How to Use Leading Lines & Curves for Better Composition
Sometimes it is hard to photograph outside where there are unpredictable backgrounds. Have you ever taken a photo that you loved (like, really loved) only to find out that there is a random branch behind your subject that looks like it is poking them in the head? Or, you didn’t notice a distracting object in the background until it was too late?
We have all been there and mother nature doesn’t always play nice. However, there are ways to make the outdoors work FOR you - by placing your subjects in the perfect spot so that the leading lines and curves that are in the shot work to draw attention to what you want and provide nice composition.
Let’s go over these concepts by reviewing some examples:
Mimic the Lines & Curves You See
Take note of any trees in your frame. Notice their shape and the way they curve. When photographing couples, mimicking the lines of trees can dramatically change an image.
By placing couples below or between trees, you are able to frame them in. It’s like creating your very own picture frame with branches. By doing this it draws our attention to the couple and their unified composition within the frame.
As you can see in the photo below, the two trees mimics the look of the two figures as they walk into the sunset together (how romantic, right?). By copying what the trees are doing, the attention is brought to the couple.
In the next example image, I posed the couple side by side and had them come in close to each other. Look at how the curve of the main tree branch is arching over them. That line is similar to the line of his arm around her. The branch is hugging them, and he is hugging her. These curves draw you into their intimate moment together.
In general, when you are told something twice, you know that is must be important! So, you pay attention, right? By copying the curve of the branch again with the couples embrace, you are telling the viewer the same thing - it appears twice – so it must be special!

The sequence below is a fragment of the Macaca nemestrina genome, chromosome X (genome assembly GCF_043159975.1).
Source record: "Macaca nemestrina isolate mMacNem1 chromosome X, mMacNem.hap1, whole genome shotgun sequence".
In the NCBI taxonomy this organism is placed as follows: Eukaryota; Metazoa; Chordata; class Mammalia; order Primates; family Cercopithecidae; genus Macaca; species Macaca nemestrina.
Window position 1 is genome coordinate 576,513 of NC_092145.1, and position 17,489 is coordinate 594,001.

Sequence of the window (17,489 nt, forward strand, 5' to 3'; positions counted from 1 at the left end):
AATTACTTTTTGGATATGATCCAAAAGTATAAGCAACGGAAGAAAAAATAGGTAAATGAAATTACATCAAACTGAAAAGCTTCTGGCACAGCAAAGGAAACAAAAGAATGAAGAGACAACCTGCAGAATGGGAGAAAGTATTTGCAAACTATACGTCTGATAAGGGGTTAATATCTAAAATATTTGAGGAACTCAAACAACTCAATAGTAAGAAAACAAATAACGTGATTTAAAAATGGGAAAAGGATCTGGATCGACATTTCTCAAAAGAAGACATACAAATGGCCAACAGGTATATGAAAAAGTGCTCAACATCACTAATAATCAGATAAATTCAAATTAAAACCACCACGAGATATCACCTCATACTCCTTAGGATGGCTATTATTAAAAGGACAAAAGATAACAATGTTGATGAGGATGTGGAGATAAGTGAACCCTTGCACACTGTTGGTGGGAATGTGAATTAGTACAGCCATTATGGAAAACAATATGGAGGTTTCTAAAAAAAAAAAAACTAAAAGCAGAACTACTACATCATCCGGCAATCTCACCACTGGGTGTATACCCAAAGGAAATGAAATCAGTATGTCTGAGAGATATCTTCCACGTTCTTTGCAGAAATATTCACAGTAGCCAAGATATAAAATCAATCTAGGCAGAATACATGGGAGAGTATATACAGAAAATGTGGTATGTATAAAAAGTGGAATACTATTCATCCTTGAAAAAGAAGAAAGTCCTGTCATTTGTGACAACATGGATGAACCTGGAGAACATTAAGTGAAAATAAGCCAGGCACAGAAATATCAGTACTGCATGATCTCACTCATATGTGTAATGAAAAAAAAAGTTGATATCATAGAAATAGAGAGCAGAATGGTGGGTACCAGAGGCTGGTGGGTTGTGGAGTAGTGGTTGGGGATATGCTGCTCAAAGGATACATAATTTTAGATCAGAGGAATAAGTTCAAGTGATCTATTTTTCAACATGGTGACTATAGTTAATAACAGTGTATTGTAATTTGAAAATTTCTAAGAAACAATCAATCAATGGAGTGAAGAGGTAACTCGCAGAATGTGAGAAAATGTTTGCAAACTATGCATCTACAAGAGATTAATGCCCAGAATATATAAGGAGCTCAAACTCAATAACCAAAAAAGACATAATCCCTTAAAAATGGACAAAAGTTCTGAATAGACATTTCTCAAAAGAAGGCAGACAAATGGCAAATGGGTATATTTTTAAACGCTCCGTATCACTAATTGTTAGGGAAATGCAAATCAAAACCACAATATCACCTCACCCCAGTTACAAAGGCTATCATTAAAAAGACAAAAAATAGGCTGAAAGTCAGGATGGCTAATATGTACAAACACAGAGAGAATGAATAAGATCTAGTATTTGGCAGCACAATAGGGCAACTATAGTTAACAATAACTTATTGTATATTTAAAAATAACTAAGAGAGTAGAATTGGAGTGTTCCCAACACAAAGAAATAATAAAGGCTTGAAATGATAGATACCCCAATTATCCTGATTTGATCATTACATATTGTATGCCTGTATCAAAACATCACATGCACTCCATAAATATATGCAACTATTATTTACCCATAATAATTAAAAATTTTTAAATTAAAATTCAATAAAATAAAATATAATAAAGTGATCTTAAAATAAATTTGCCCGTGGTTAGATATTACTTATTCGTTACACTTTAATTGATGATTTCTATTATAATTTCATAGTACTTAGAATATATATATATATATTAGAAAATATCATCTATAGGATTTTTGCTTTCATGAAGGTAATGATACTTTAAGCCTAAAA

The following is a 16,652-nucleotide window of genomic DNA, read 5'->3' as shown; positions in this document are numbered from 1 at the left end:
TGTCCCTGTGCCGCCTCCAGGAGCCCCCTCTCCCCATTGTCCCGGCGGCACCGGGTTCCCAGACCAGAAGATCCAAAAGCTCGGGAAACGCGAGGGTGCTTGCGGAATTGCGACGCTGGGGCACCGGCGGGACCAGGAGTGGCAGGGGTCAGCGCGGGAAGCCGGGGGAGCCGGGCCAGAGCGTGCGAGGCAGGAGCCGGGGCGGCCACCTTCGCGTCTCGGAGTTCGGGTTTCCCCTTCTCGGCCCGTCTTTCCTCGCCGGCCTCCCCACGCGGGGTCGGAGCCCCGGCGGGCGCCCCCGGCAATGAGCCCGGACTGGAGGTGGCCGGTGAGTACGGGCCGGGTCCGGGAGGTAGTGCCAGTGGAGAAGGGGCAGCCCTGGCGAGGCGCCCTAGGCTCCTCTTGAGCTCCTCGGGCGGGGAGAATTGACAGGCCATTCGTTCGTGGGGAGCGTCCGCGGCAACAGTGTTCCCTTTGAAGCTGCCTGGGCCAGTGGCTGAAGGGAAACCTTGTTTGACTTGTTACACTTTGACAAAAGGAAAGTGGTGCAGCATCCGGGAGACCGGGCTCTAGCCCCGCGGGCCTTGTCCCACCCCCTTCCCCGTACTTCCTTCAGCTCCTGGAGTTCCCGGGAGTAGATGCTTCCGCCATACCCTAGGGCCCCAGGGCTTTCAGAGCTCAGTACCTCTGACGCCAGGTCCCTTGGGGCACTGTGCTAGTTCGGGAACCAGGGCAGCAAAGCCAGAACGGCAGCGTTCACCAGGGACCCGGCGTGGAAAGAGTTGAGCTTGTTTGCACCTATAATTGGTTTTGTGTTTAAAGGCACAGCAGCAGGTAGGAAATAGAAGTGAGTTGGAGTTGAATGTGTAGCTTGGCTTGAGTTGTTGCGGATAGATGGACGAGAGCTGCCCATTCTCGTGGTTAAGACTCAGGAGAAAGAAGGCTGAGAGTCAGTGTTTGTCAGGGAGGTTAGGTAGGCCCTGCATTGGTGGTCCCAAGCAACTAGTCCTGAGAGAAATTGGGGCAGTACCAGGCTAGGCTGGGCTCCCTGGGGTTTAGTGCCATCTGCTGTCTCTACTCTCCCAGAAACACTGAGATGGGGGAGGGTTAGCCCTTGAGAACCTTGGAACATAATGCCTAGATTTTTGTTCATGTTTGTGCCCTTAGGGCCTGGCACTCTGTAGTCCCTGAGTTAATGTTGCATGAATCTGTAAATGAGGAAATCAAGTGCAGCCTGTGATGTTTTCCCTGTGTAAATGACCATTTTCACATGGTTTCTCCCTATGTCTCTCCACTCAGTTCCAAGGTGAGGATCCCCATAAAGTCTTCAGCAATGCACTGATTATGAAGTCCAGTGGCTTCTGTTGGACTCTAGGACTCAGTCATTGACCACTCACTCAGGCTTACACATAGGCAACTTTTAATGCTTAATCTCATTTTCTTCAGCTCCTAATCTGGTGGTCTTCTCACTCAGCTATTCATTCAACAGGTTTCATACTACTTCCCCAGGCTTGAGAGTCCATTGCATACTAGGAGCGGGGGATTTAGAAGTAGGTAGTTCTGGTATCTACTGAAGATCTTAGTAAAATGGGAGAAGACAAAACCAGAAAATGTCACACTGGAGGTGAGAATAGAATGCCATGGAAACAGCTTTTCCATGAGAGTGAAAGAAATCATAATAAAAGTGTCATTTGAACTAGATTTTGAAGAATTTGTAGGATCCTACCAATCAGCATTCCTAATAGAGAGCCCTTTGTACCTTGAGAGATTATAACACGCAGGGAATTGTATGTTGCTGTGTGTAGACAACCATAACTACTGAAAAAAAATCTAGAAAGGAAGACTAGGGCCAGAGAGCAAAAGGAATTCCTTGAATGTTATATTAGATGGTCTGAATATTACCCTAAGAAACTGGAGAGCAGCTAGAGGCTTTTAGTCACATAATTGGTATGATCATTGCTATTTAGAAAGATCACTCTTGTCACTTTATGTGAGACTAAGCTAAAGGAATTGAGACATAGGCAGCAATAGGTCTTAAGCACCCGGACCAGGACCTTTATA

Shoot Between the Lines
In perspective shots, people will naturally follow leading lines with their eyes to see where they will intersect. It’s like an arrow saying, “Look here!”
Place your subject right where those lines meet and your viewer will automatically focus on what you want them to. The lines of a bridge or building will quickly become your friend.
Let’s look at this next example image. First of all, how cute is she?! Second, check out those lines! We have the yellow line under her that leads us to the focal point: her. There are also lines from the bridge railings that lead directly to her face. In this photo, all lines lead directly to where we want the attention to go and the first thing we see when we look at the photo is her face.
In this next example image, I put this senior smack dab in the middle of these leading lines. The line from the top of the fence disappears right where his head is. On the right side, the leading lines of the building draw the eyes into his head as well.
To accentuate this look, I had him grab his glasses. This connects those white lines with his face. So, we not only draw attention to his face, but we specifically focus on his eyes. Even better! By placing the subject in the middle of the lines, we get the viewer to focus on what we want them to.
Play With Leading Lines & Curves
In this next example, you can see several lines and curves. The curve of her arms supporting herself, the lines of the railroad track, and the straight lines of her body - each of these lines is doing something different. Be creative and experiment with leading lines and see what happens.
Try reviewing some images on your own! Look at the photos and see where your eye naturally goes. Pick out the leading lines and curves that entice your eye to go to that spot. Once you nail that down, try implementing this into your own outdoor shoots.
Pay attention to the lines and curves that are at your disposal and use them to their full advantage in your composition!
Do you have any questions or comments about Using Leading Lines for Better Photo Composition? Leave us a comment below - we would LOVE to hear from you! And PLEASE SHARE our tutorial using the social sharing buttons (we really appreciate it)!